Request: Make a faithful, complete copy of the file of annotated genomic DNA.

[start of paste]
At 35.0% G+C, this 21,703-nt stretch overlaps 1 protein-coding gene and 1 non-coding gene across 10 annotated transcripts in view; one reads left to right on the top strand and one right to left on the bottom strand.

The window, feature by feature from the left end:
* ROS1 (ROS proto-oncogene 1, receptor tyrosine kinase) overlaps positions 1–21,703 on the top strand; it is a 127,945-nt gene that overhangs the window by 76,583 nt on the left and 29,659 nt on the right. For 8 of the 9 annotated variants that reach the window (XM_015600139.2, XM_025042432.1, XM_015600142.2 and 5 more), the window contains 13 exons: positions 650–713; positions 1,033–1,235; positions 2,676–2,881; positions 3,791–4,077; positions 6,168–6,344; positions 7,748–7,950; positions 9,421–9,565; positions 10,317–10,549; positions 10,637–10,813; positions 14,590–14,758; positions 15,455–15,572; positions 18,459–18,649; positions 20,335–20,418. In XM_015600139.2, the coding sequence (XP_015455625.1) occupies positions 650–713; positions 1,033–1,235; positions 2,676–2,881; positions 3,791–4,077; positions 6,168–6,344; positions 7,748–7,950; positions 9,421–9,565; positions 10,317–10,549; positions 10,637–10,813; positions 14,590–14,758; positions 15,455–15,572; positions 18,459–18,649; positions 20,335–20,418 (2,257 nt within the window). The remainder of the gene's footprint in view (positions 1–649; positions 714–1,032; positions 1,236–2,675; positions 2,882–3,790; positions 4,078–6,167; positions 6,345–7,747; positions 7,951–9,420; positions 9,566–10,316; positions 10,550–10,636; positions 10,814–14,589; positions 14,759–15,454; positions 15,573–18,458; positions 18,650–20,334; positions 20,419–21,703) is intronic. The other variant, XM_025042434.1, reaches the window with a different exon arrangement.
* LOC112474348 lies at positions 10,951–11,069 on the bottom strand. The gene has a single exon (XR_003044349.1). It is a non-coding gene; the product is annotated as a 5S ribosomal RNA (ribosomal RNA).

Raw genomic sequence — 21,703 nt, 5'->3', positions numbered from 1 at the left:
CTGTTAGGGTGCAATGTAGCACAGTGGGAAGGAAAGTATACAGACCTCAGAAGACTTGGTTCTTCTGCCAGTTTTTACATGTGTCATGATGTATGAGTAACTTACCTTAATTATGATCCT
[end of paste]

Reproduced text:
At 35.0% G+C, this 21,703-nt stretch overlaps 1 protein-coding gene and 1 non-coding gene across 10 annotated transcripts in view; one reads left to right on the top strand and one right to left on the bottom strand.

The window, feature by feature from the left end:
* ROS1 (ROS proto-oncogene 1, receptor tyrosine kinase) overlaps positions 1–21,703 on the top strand; it is a 127,945-nt gene that overhangs the window by 76,583 nt on the left and 29,659 nt on the right. For 8 of the 9 annotated variants that reach the window (XM_015600139.2, XM_025042432.1, XM_015600142.2 and 5 more), the window contains 13 exons: positions 650–713; positions 1,033–1,235; positions 2,676–2,881; positions 3,791–4,077; positions 6,168–6,344; positions 7,748–7,950; positions 9,421–9,565; positions 10,317–10,549; positions 10,637–10,813; positions 14,590–14,758; positions 15,455–15,572; positions 18,459–18,649; positions 20,335–20,418. In XM_015600139.2, the coding sequence (XP_015455625.1) occupies positions 650–713; positions 1,033–1,235; positions 2,676–2,881; positions 3,791–4,077; positions 6,168–6,344; positions 7,748–7,950; positions 9,421–9,565; positions 10,317–10,549; positions 10,637–10,813; positions 14,590–14,758; positions 15,455–15,572; positions 18,459–18,649; positions 20,335–20,418 (2,257 nt within the window). The remainder of the gene's footprint in view (positions 1–649; positions 714–1,032; positions 1,236–2,675; positions 2,882–3,790; positions 4,078–6,167; positions 6,345–7,747; positions 7,951–9,420; positions 9,566–10,316; positions 10,550–10,636; positions 10,814–14,589; positions 14,759–15,454; positions 15,573–18,458; positions 18,650–20,334; positions 20,419–21,703) is intronic. The other variant, XM_025042434.1, reaches the window with a different exon arrangement.
* LOC112474348 lies at positions 10,951–11,069 on the bottom strand. The gene has a single exon (XR_003044349.1). It is a non-coding gene; the product is annotated as a 5S ribosomal RNA (ribosomal RNA).

Raw genomic sequence — 21,703 nt, 5'->3', positions numbered from 1 at the left:
CTGTTAGGGTGCAATGTAGCACAGTGGGAAGGAAAGTATACAGACCTCAGAAGACTTGGTTCTTCTGCCAGTTTTTACATGTGTCATGATGTATGAGTAACTTACCTTAATTATGATCCT